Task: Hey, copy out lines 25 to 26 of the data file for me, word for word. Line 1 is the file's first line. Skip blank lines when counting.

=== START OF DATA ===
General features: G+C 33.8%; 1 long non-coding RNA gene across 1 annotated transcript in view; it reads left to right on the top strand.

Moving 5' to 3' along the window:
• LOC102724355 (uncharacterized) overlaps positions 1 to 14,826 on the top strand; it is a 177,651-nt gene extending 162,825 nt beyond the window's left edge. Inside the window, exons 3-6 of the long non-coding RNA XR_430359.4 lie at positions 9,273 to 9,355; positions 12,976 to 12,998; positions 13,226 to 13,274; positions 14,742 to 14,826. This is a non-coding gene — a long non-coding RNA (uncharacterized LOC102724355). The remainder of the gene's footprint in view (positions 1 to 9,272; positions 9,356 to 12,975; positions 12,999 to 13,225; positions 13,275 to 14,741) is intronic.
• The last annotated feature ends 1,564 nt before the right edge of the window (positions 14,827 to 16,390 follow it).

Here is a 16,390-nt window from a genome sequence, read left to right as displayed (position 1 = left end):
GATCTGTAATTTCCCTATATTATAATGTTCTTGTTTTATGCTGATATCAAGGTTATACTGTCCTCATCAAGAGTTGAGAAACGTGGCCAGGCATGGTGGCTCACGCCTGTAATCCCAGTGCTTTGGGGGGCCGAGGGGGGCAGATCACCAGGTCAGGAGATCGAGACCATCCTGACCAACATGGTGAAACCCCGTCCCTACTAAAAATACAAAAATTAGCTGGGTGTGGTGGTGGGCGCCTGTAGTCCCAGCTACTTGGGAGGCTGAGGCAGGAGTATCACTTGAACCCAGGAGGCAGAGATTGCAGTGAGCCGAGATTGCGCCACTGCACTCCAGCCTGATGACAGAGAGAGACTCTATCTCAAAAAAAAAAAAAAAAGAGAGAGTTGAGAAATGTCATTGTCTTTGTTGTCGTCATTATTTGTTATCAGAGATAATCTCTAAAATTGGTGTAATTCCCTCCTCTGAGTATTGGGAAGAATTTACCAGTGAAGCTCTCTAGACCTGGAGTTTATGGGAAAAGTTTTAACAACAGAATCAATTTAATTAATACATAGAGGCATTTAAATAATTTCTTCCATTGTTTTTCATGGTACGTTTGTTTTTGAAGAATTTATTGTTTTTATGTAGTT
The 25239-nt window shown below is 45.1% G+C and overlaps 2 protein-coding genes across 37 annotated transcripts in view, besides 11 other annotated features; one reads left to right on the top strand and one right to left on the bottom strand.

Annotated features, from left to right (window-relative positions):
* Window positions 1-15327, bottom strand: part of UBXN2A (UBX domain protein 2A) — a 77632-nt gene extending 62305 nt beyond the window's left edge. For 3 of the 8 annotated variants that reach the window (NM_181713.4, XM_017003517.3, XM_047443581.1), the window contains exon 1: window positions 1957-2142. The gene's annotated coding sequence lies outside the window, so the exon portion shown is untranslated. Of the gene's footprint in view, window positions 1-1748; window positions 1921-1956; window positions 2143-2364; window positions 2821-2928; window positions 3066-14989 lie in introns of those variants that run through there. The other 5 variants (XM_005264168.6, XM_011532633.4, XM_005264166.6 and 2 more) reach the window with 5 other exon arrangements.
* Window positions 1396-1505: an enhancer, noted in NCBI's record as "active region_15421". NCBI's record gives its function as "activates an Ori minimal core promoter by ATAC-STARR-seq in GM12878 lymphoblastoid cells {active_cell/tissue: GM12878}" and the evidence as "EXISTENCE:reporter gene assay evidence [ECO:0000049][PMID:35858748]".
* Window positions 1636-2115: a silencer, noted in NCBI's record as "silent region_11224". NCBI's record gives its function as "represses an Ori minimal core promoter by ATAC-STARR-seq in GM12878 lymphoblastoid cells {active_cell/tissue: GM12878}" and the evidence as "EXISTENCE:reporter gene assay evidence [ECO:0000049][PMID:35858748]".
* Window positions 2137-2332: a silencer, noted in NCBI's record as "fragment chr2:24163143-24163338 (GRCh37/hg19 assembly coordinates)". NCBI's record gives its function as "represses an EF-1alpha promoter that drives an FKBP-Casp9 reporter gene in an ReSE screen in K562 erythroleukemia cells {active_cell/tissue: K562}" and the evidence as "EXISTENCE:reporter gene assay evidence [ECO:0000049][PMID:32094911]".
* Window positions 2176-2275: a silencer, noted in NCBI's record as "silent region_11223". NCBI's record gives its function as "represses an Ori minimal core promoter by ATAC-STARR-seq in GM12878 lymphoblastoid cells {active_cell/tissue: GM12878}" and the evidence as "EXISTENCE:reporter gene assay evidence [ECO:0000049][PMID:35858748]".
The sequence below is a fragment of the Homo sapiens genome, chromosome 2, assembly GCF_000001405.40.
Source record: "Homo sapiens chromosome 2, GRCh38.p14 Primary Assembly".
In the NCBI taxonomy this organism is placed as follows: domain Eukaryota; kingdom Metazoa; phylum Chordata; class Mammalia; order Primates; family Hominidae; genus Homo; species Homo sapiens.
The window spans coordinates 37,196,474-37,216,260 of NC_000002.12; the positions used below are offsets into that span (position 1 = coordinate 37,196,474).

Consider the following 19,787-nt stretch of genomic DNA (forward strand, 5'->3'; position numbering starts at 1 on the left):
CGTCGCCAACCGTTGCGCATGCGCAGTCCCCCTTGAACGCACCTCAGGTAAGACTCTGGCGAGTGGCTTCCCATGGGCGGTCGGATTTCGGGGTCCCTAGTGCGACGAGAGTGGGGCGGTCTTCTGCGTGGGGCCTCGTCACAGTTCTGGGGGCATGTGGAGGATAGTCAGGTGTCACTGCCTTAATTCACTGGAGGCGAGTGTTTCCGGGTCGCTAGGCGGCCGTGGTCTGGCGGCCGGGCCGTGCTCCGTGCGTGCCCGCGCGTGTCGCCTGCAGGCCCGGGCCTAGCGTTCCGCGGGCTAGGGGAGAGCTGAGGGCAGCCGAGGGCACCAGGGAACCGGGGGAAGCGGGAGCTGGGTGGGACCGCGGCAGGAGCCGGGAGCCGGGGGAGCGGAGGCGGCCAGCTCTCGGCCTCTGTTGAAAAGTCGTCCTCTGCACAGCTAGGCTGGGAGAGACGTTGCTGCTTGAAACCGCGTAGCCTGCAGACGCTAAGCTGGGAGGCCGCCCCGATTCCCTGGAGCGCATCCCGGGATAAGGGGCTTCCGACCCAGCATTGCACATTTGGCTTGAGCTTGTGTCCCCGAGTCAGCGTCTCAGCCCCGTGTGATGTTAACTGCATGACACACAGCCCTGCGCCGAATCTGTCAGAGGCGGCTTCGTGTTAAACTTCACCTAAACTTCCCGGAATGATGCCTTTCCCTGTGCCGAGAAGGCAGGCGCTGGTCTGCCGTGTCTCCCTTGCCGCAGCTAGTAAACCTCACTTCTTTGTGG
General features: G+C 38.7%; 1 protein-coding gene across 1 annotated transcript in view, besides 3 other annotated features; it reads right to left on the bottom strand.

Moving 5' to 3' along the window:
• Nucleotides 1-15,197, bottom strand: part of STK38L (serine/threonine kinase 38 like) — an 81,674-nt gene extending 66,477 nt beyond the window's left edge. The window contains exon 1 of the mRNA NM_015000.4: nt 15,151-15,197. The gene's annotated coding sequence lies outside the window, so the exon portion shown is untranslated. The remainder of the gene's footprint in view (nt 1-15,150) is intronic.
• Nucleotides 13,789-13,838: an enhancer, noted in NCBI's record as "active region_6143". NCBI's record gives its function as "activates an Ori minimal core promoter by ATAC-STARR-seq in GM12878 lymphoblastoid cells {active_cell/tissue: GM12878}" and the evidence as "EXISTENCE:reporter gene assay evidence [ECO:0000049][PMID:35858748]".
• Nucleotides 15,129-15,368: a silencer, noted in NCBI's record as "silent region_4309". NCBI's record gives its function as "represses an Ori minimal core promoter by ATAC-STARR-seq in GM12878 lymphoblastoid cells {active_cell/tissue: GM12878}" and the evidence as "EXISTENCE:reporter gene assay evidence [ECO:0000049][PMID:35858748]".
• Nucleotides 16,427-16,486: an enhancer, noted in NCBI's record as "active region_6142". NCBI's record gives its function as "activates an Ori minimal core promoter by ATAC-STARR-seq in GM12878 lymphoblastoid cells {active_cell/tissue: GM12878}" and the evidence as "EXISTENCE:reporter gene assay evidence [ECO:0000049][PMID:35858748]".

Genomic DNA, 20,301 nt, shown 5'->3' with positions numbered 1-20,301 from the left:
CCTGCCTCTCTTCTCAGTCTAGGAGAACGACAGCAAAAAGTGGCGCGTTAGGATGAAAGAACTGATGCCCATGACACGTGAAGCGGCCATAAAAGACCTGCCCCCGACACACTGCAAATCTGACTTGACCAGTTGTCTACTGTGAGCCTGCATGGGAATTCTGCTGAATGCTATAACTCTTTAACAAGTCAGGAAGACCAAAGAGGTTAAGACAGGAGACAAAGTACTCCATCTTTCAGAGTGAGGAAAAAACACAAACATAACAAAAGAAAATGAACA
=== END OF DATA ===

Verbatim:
• Nucleotides 16,427-16,486: an enhancer, noted in NCBI's record as "active region_6142". NCBI's record gives its function as "activates an Ori minimal core promoter by ATAC-STARR-seq in GM12878 lymphoblastoid cells {active_cell/tissue: GM12878}" and the evidence as "EXISTENCE:reporter gene assay evidence [ECO:0000049][PMID:35858748]".

Genomic DNA, 20,301 nt, shown 5'->3' with positions numbered 1-20,301 from the left: